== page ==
Acknowledgment

The authors would like to acknowledge John Lampinen and Magdalena Szostak for their technical expertise and Tracy Miller for the statistical analysis.

Author contribution

All authors contributed toward data analysis, drafting, and critically revising the paper, and agree to be accountable for all aspects of the work.

Disclosure

All authors are employees of Abbott Molecular, the company which makes the RT MTB RIF/INH product. The authors report no other conflicts of interest in this work.

References

1.

World Health Organization (WHO). Global Tuberculosis Report 2016. Geneva: World Health Organization; 2016.

2.

UNITAID. Tuberculosis Diagnostics Technology Landscape 2017. Geneva: UNITAID; 2017.

3.

World Health Organization. Automated Real-Time Nucleic Acid Amplification Technology for Rapid and Simultaneous Detection of Tuberculosis and Rifampicin Resistance: Xpert MTB/RIF System. Geneva: World Health Organization; 2011.

4.

World Health Organization. Automated Real-Time Nucleic Acid Amplification Technology for Rapid and Simultaneous Detection of Tuberculosis and Rifampicin Resistance: Xpert MTB/RIF Assay for the Diagnosis of Pulmonary and Extrapulmonary TB in Adults and Children. Geneva: World Health Organization; 2013.

5.

World Health Organization. Molecular Line Probe Assays for Rapid Screening of Patients at Risk for Multi-drug Resistant Tuberculosis (MDR-TB). Geneva: World Health Organization; 2008.

6.

World Health Organization. The Use of Molecular Line Probe Assay for the Detection of Resistance to Isoniazid and Rifampicin: Policy Update. Geneva: World Health Organization; 2016.

7.

Kostera J, Leckie G, Tang N, et al. Analytical and clinical performance characteristic of the Abbott RealTime MTB RIF/INH Resistance, an assay for the detection of rifampicin and isoniazid resistant Mycobacterium tuberculosis in pulmonary specimens. Tuberculosis. 2016;101:137–143.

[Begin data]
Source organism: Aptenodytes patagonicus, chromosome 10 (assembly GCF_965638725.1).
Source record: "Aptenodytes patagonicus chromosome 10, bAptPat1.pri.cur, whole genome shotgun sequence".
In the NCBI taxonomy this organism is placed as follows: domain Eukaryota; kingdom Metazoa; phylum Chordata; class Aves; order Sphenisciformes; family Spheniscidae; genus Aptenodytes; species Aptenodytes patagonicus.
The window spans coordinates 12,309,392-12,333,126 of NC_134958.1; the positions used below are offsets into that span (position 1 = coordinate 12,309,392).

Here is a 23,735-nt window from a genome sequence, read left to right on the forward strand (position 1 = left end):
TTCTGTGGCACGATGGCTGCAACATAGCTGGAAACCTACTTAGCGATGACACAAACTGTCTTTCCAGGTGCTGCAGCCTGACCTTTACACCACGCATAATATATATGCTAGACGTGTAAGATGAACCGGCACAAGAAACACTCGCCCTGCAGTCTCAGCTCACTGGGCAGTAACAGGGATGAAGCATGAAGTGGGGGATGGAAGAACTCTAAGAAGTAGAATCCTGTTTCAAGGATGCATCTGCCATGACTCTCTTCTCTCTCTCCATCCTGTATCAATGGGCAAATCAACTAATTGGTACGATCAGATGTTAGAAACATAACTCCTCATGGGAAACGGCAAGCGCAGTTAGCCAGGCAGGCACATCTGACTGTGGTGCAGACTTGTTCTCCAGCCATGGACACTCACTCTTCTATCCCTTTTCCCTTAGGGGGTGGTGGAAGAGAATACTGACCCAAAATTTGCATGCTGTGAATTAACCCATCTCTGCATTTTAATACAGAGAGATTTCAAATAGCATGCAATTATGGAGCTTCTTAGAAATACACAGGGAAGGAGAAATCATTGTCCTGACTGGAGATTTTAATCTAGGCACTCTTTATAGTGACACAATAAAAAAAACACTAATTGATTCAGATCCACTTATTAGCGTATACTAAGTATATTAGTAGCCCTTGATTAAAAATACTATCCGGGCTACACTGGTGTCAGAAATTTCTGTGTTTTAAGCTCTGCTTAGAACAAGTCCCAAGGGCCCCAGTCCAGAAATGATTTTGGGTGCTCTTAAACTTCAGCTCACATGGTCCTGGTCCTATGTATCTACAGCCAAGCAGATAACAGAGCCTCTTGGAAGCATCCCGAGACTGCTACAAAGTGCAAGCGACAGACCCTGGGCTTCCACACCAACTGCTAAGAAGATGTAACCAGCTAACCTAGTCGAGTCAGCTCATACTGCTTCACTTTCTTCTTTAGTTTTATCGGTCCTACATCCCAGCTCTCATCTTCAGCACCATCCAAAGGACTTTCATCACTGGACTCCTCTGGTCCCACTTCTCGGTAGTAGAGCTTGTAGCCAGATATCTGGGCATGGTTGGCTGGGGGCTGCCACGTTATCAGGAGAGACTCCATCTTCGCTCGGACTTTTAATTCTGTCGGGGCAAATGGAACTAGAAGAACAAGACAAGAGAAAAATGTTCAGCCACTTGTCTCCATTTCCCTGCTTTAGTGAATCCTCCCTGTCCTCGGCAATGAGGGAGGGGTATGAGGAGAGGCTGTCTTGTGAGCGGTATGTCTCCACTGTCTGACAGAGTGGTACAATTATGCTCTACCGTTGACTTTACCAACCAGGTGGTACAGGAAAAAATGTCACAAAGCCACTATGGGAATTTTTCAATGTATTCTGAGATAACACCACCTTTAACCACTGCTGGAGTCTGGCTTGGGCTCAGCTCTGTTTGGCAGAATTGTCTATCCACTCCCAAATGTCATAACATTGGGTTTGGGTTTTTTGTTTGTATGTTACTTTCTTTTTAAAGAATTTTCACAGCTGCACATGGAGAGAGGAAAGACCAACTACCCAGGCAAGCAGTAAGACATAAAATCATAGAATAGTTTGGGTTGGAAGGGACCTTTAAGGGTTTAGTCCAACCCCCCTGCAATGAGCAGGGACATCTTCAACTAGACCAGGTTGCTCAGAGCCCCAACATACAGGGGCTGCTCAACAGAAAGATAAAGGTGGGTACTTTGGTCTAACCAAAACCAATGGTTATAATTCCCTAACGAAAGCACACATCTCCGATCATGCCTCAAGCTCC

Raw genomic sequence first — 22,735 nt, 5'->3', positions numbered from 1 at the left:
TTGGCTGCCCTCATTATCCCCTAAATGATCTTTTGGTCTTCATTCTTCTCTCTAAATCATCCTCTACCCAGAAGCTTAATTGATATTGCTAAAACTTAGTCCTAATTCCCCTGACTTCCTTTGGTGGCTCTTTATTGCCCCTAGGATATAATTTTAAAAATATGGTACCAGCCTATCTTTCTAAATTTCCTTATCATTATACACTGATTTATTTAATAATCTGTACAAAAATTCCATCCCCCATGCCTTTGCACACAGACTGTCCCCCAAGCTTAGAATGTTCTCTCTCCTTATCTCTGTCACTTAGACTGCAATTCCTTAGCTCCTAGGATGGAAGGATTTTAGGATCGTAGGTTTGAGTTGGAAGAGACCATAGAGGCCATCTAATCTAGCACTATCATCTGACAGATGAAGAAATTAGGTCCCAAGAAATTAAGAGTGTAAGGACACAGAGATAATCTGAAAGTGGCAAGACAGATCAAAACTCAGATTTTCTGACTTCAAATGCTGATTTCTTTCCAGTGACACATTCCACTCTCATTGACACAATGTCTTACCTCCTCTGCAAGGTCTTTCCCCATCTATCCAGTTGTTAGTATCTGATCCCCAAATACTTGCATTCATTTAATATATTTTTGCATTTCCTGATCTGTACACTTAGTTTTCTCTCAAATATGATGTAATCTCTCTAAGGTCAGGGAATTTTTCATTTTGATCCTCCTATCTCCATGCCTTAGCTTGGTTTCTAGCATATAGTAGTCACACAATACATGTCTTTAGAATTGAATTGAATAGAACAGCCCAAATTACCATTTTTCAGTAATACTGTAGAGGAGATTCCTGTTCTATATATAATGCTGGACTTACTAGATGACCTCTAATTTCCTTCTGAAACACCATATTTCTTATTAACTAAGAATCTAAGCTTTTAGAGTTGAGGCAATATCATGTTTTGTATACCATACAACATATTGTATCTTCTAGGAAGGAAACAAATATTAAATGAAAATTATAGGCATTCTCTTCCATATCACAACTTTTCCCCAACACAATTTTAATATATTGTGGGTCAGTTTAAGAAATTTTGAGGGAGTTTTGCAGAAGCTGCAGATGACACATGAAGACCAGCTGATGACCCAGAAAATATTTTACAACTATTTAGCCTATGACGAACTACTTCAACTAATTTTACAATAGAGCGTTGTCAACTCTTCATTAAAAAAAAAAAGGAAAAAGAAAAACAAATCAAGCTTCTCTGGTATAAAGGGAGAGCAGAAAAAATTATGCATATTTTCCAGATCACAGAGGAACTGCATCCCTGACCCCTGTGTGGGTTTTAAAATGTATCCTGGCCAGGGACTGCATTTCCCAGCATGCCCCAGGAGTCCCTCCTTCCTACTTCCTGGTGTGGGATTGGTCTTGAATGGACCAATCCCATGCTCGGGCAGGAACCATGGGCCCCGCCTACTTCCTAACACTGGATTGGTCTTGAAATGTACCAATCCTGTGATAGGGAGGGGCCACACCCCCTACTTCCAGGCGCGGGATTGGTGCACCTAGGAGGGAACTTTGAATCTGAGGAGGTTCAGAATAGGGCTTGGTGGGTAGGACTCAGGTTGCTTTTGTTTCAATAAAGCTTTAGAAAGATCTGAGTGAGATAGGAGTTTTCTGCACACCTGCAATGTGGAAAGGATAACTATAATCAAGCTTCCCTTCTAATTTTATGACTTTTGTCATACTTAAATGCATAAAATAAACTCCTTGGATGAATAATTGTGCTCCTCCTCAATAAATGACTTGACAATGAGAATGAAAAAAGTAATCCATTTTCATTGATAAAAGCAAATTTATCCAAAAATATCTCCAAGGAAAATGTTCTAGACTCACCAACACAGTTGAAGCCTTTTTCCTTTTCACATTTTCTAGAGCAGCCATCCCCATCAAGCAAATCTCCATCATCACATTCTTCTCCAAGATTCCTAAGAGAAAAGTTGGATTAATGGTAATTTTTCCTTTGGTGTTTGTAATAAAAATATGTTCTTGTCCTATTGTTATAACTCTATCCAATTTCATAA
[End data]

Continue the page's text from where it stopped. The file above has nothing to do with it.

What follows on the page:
8.

Tang N, Frank A, Pahalawatta V, et al. Analytical and clinical performance of Abbott RealTime MTB, an assay for detection of Mycobacterium tuberculosis in pulmonary specimens. Tuberculosis. 2015;95:613–619.

9.

Qi C, Wallis C, Pahalawatta V, et al. Evaluation of the efficiency of the sample inactivation reagent in the Abbott RealTime MTB assay for inactivation of Mycobacterium tuberculosis. J Clin Microbiol. 2015;53:3001–3002.

10.

Hofman-Thiel S, Molodtsov N, Anonenka U, Hoffman H. Evaluation of the Abbott RealTime MTB and RealTime MTB INH/RIF assays for direct detection of Mycobacterium tuberculosis complex and resistance markers in respiratory and extrapulmonary specimens. J Clin Microbiol. 2016;54:3022–3027.

11.

Tam KK, Leung KS, To SW, et al. Direct detection of Mycobacterium tuberculosis and drug resistance in respiratory specimen using Abbott RealTime MTB detection and RIF/INH resistance assay. Diagn Microbiol Infect Dis. 2017;89(2):118–124.

12.

Scott L, David A, Noble L, et al. Performance of the Abbott RealTime MTB and MTB RIF/INH assays in a Setting of high Tuberculosis and HIV coinfection in South Africa. J Clin Microbiol. 2017;55(8):2491–2501.

13.

Helb D, Jones M, Story E, et al. Rapid detection of Mycobacterium tuberculosis and rifampin resistance by use of on-demand, near-patient technology. J Clin Microbiol. 2010;48:229–237.

14.

World Health Organization. WHO Treatment Guidelines for Drug-Resistant Tuberculosis. Geneva: World Health Organization; 2016.

15.

Gegia M, Cohen T, Kalandadze I, Vashakidze L, Furin J. Outcomes among tuberculosis patients with isoniazid resistance in Georgia, 2007–2009. Int J Tuberc Lung Dis. 2012;16:812–816.

Creative Commons License This work is published and licensed by Dove Medical Press Limited. The full terms of this license are available at https://www.dovepress.com/terms.php and incorporate the Creative Commons Attribution - Non Commercial (unported, v3.0) License. By accessing the work you hereby accept the Terms. Non-commercial uses of the work are permitted without any further permission from Dove Medical Press Limited, provided the work is properly attributed. For permission for commercial use of this work, please see paragraphs 4.2 and 5 of our Terms.

Download Article [PDF]